We had a little time before we needed to get ready for the show at the Strawberry Festival so we walked through the festival grounds. There was time for one ride and we tried to pass quickly by the stalls selling funnel cakes, turkey legs, and cotton candy, looking for that one ride. Speed loomed over us, just ahead.
"That's it, that's what we're doing."
"You're going on it right, Jess?"
I've come far since I cried on the Camp Joy ropes course in fifth grade, a long line of irritated children waiting behind me for their turn. My breakthrough roller coaster moment was in England in 1986 when I swallowed my fears, stuck my glasses down my pants and threw my arms up for the first time. Despite my fear of heights, I've bungee jumped and would sky dive but still I think carnival rides are the worst. Who made these rides? Who's checking that they're still safe? How tired or strung out on meth are the ride operators I unkindly wonder? For all my love of adrenaline, I have a corresponding fear of carnival tragedy. Am I prejudiced and would I feel differently at Disney World, Six Flags, or Kings Island? Absolutely, yes.
I was using my work brain when I agreed to go on the ride and was calculating how long we had to get back to the trailer to get ready without being late. Anything to move us along and stay on schedule, OF COURSE I'LL GO ON SPEED. The festival director who was leading us through the crowd took our phones and sunglasses. We walked up the steps to the metal grating platform and sat in the bucket seats. A bored carnie who, in fairness, did NOT look even slightly drugged, pulled the chest restraints down so that they locked over our shoulders and I thought for the first time, WHAT AM I DOING I HATE THIS. I checked that my restraint had actually locked by pushing and pulling it repeatedly. "I didn't think this through," I said to my seatmate.
The Speed arm began to move, lifting us up and around slowly so that we were perched at the top while the other end loaded. I would have had a fantastic view of Plant City, FL had I looked around. Instead I closed my eyes and felt the wind and the swaying of the chunk of metal we were attached to. We'd driven through Alabama the night before, through storms that were "capable of producing devastating tornadoes" as the weather channel kept saying. Devastating tornadoes did touch down in Indiana and south of Cincinnati and north of us in Alabama. Our bus took the long route to Florida to stay as clear of the storm's path as possible and though we saw rain and dark skies and most ominous of all, flocks of birds flying strangely in circles, we didn't see any tornadoes. None of my windows back home in Nashville broke like other people's and the ice cubes of hail that pelted the city damaged nothing of mine.
I'd had a conversation on the bus that night with someone who asked me if I'm the type of person who thinks that nothing bad will happen to me. "Nope," I said, "but I used to be." There's an extensive back catalog of stupid stuff I've done while thinking nothing bad would happen to me but that feeling has been slipping away for several years. Ever since the accident we witnessed in December, I'm more afraid of drivers. The Tennessee drivers who don't signal and cut each other off make me nervous. I was in my bunk when David, our excellent bus driver, braked harder than usual. I went up front to sit in the jump seat and he told me a car drove straight into the back of a truck before crossing all the lanes of traffic, right in front of our bus, and going off the road. On our way home, 30 miles outside of Nashville, we stopped on the highway for an accident. When we passed the flashing of a dozen cop and ambulance lights, a helicopter was landing, a body bag on the ground.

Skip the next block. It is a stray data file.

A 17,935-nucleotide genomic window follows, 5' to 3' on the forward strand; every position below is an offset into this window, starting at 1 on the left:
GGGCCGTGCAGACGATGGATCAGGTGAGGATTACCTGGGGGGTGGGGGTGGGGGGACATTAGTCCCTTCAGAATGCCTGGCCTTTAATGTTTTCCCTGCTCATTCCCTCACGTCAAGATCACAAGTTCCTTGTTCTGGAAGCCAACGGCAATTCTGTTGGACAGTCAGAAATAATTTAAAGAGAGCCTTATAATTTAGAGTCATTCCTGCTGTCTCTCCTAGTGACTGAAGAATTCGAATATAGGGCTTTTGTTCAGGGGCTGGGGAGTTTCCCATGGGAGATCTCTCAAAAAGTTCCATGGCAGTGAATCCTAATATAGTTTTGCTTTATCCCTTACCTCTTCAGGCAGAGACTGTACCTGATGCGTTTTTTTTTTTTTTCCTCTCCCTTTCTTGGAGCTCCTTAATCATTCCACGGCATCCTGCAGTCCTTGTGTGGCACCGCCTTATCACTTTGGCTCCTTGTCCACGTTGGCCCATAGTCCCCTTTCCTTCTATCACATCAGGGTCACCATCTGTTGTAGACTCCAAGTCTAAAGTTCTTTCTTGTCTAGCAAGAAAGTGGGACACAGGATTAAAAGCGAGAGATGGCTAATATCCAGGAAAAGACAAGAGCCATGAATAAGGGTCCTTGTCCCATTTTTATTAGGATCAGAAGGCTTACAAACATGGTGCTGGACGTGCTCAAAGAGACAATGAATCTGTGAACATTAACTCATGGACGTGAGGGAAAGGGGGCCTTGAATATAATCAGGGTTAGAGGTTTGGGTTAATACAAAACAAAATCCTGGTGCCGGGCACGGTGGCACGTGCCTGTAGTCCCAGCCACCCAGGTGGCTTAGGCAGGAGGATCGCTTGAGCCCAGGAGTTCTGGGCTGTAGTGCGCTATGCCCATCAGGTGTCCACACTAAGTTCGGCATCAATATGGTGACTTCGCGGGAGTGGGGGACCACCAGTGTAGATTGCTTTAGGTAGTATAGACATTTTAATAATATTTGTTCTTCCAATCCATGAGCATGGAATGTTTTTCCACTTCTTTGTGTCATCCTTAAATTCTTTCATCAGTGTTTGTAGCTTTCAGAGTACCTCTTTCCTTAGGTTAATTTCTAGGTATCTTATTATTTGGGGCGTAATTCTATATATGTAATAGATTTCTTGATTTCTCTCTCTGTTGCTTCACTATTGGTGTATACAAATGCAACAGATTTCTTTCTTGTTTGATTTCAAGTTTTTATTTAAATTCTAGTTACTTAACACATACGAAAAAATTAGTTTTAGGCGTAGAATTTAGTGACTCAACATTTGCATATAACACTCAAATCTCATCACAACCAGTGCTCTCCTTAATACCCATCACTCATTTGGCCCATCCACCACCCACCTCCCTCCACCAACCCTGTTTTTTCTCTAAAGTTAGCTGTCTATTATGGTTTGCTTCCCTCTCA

I know terrible things can happen to anyone and to me. Swaying in the wind at the top of Speed, pieces of metal and nuts and bolts holding me in place, was enough. "Isn't there enough danger to avoid? Aren't there enough natural rushes to be had? Do I need this whether it's truly dangerous or not?" Then we fell. Backwards at first, we swooped towards the ground, our seats upright for half a turn before they, too, began to spin. I was looking at ground and sky and my feet floating up in front of me and I closed my eyes again and screamed from deep in my throat. I didn't care about the stomach-turning drops and dizzying turns and I never started laughing like I do on other rides. I just didn't want Speed to break, I didn't want to slip out of my seat or be catapulted onto the nearby log flume. I totally failed at Speed and felt nothing but relief when we finally glided to a stop. My hands were shaking when I took my phone back from the festival director. "You looked like you were going to throw up," he said. I nodded.
I went back into work mode, "Okay guys, we need to head back," but my mind was elsewhere. Why go on a carnival ride and be afraid when there's probably nothing to be afraid of? Why not stick to more valid fears, not to paralyzed but to be spurred to action? Like the climate change causing wacky weather patterns all over the world, including the tornadoes of the past few days? Like the political violence overtaking huge regions of the world. Someone said to me recently that if we knew what governments know, we'd never sleep at night. I want to sleep at night but don't want to be oblivious. If I lived another life, would the ride be a welcome escape or a complete joke? Would it be easier or harder to just buckle up and laugh?